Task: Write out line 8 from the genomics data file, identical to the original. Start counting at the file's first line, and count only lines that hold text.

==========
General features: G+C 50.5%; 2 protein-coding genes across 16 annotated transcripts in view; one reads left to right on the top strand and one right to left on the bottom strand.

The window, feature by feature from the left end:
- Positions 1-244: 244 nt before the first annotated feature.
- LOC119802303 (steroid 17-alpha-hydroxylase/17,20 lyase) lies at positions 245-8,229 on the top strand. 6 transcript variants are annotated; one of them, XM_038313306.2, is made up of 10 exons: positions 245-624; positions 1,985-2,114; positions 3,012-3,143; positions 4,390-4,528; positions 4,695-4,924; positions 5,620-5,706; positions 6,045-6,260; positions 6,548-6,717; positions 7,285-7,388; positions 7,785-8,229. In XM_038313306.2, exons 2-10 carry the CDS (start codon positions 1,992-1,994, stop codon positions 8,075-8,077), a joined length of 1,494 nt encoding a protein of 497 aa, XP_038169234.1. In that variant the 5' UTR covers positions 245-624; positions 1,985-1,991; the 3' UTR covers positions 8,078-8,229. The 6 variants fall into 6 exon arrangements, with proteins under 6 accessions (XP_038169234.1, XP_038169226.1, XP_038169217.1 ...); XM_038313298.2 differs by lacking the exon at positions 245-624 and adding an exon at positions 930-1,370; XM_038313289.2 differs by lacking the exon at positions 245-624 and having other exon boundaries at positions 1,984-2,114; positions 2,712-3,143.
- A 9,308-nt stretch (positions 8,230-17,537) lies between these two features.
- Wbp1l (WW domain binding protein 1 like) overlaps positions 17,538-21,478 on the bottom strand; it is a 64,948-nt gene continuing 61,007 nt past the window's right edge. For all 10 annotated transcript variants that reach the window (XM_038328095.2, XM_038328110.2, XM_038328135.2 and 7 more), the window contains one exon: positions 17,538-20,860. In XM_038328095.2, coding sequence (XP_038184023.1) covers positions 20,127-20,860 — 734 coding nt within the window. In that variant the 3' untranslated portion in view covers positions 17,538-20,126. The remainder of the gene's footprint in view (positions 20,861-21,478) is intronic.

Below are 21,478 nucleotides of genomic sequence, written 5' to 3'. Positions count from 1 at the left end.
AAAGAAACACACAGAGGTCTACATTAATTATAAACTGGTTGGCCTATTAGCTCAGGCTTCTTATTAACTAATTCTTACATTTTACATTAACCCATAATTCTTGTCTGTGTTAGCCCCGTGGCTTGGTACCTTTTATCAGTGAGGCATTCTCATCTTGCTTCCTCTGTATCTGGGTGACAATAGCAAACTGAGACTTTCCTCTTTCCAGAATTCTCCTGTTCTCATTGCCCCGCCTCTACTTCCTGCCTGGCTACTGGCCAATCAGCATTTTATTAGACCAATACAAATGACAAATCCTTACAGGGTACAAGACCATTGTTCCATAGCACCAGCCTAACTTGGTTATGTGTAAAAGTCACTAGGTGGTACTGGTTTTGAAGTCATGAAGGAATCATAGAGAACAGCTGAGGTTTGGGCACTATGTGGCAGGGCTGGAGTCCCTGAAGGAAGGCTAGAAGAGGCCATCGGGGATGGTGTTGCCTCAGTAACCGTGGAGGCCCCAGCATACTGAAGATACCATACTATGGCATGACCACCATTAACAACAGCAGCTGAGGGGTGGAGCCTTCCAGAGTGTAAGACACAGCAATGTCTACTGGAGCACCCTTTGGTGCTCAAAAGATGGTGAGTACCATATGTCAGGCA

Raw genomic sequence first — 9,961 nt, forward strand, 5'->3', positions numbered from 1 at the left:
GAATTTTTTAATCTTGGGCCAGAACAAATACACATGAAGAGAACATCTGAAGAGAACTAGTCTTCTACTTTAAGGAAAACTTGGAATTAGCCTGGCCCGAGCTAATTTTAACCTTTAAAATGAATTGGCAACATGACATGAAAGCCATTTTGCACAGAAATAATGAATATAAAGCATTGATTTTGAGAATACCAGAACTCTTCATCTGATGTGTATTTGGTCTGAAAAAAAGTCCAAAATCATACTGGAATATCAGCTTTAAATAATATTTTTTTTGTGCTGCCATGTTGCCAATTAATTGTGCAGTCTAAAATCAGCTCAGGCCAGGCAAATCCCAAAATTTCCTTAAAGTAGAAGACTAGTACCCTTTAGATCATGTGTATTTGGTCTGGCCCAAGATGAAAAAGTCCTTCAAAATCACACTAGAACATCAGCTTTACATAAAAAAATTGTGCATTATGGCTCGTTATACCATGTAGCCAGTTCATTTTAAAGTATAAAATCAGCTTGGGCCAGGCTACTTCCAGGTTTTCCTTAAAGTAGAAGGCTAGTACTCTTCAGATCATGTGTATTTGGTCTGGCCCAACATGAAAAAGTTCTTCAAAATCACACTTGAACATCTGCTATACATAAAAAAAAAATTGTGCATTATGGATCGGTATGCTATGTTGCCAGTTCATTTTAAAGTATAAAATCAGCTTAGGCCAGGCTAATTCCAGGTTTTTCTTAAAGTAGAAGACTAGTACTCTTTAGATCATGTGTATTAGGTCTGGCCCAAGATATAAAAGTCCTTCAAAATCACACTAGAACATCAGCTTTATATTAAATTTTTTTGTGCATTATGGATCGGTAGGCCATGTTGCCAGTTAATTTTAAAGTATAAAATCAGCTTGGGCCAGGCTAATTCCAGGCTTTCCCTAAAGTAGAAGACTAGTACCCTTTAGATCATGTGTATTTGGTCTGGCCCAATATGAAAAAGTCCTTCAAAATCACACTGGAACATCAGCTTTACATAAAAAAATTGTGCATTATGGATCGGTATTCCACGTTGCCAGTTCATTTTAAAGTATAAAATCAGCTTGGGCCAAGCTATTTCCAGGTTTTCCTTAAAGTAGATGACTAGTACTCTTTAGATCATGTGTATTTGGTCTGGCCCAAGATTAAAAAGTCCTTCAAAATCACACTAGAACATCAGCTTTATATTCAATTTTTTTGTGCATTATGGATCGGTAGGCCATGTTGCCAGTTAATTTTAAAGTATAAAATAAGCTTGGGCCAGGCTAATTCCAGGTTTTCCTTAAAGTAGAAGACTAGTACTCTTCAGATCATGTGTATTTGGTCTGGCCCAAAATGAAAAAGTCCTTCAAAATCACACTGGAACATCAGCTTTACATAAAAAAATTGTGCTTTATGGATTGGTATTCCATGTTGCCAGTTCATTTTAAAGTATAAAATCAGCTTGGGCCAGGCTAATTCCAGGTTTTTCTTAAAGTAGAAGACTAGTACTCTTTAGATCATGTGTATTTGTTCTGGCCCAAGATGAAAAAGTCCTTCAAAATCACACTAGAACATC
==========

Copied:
AAAGAAACACACAGAGGTCTACATTAATTATAAACTGGTTGGCCTATTAGCTCAGGCTTCTTATTAACTAATTCTTACATTTTACATTAACCCATAATTCTTGTCTGTGTTAGCCCCGTGGCTTGGTACCTTTTATCAGTGAGGCATTCTCATCTTGCTTCCTCTGTATCTGGGTGACAATAGCAAACTGAGACTTTCCTCTTTCCAGAATTCTCCTGTTCTCATTGCCCCGCCTCTACTTCCTGCCTGGCTACTGGCCAATCAGCATTTTATTAGACCAATACAAATGACAAATCCTTACAGGGTACAAGACCATTGTTCCATAGCACCAGCCTAACTTGGTTATGTGTAAAAGTCACTAGGTGGTACTGGTTTTGAAGTCATGAAGGAATCATAGAGAACAGCTGAGGTTTGGGCACTATGTGGCAGGGCTGGAGTCCCTGAAGGAAGGCTAGAAGAGGCCATCGGGGATGGTGTTGCCTCAGTAACCGTGGAGGCCCCAGCATACTGAAGATACCATACTATGGCATGACCACCATTAACAACAGCAGCTGAGGGGTGGAGCCTTCCAGAGTGTAAGACACAGCAATGTCTACTGGAGCACCCTTTGGTGCTCAAAAGATGGTGAGTACCATATGTCAGGCA